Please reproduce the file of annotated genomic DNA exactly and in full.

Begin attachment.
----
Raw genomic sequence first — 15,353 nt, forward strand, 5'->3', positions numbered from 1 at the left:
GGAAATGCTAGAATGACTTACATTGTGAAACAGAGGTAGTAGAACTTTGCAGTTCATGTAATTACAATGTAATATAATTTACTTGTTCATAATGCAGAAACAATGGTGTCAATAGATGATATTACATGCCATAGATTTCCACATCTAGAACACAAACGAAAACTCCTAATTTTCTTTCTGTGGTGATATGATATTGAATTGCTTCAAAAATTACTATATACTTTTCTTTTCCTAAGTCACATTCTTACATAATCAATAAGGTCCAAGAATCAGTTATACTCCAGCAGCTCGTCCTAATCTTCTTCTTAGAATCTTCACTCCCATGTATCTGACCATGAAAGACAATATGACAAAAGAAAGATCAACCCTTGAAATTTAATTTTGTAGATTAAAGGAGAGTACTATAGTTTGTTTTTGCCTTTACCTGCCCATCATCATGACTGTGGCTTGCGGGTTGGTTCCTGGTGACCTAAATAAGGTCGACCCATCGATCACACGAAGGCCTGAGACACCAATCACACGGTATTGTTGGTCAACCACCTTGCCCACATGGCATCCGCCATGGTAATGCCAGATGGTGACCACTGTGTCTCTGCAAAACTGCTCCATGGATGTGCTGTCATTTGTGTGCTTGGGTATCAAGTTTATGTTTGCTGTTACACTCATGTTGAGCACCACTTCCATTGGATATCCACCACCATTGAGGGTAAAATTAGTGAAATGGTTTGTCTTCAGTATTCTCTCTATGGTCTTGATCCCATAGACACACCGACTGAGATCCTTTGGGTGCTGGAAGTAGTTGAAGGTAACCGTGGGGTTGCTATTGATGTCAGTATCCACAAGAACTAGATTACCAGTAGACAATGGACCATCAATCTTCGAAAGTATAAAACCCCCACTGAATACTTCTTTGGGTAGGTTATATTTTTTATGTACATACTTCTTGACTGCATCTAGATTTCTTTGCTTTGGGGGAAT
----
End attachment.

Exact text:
Raw genomic sequence first — 15,353 nt, forward strand, 5'->3', positions numbered from 1 at the left:
GGAAATGCTAGAATGACTTACATTGTGAAACAGAGGTAGTAGAACTTTGCAGTTCATGTAATTACAATGTAATATAATTTACTTGTTCATAATGCAGAAACAATGGTGTCAATAGATGATATTACATGCCATAGATTTCCACATCTAGAACACAAACGAAAACTCCTAATTTTCTTTCTGTGGTGATATGATATTGAATTGCTTCAAAAATTACTATATACTTTTCTTTTCCTAAGTCACATTCTTACATAATCAATAAGGTCCAAGAATCAGTTATACTCCAGCAGCTCGTCCTAATCTTCTTCTTAGAATCTTCACTCCCATGTATCTGACCATGAAAGACAATATGACAAAAGAAAGATCAACCCTTGAAATTTAATTTTGTAGATTAAAGGAGAGTACTATAGTTTGTTTTTGCCTTTACCTGCCCATCATCATGACTGTGGCTTGCGGGTTGGTTCCTGGTGACCTAAATAAGGTCGACCCATCGATCACACGAAGGCCTGAGACACCAATCACACGGTATTGTTGGTCAACCACCTTGCCCACATGGCATCCGCCATGGTAATGCCAGATGGTGACCACTGTGTCTCTGCAAAACTGCTCCATGGATGTGCTGTCATTTGTGTGCTTGGGTATCAAGTTTATGTTTGCTGTTACACTCATGTTGAGCACCACTTCCATTGGATATCCACCACCATTGAGGGTAAAATTAGTGAAATGGTTTGTCTTCAGTATTCTCTCTATGGTCTTGATCCCATAGACACACCGACTGAGATCCTTTGGGTGCTGGAAGTAGTTGAAGGTAACCGTGGGGTTGCTATTGATGTCAGTATCCACAAGAACTAGATTACCAGTAGACAATGGACCATCAATCTTCGAAAGTATAAAACCCCCACTGAATACTTCTTTGGGTAGGTTATATTTTTTATGTACATACTTCTTGACTGCATCTAGATTTCTTTGCTTTGGGGGAAT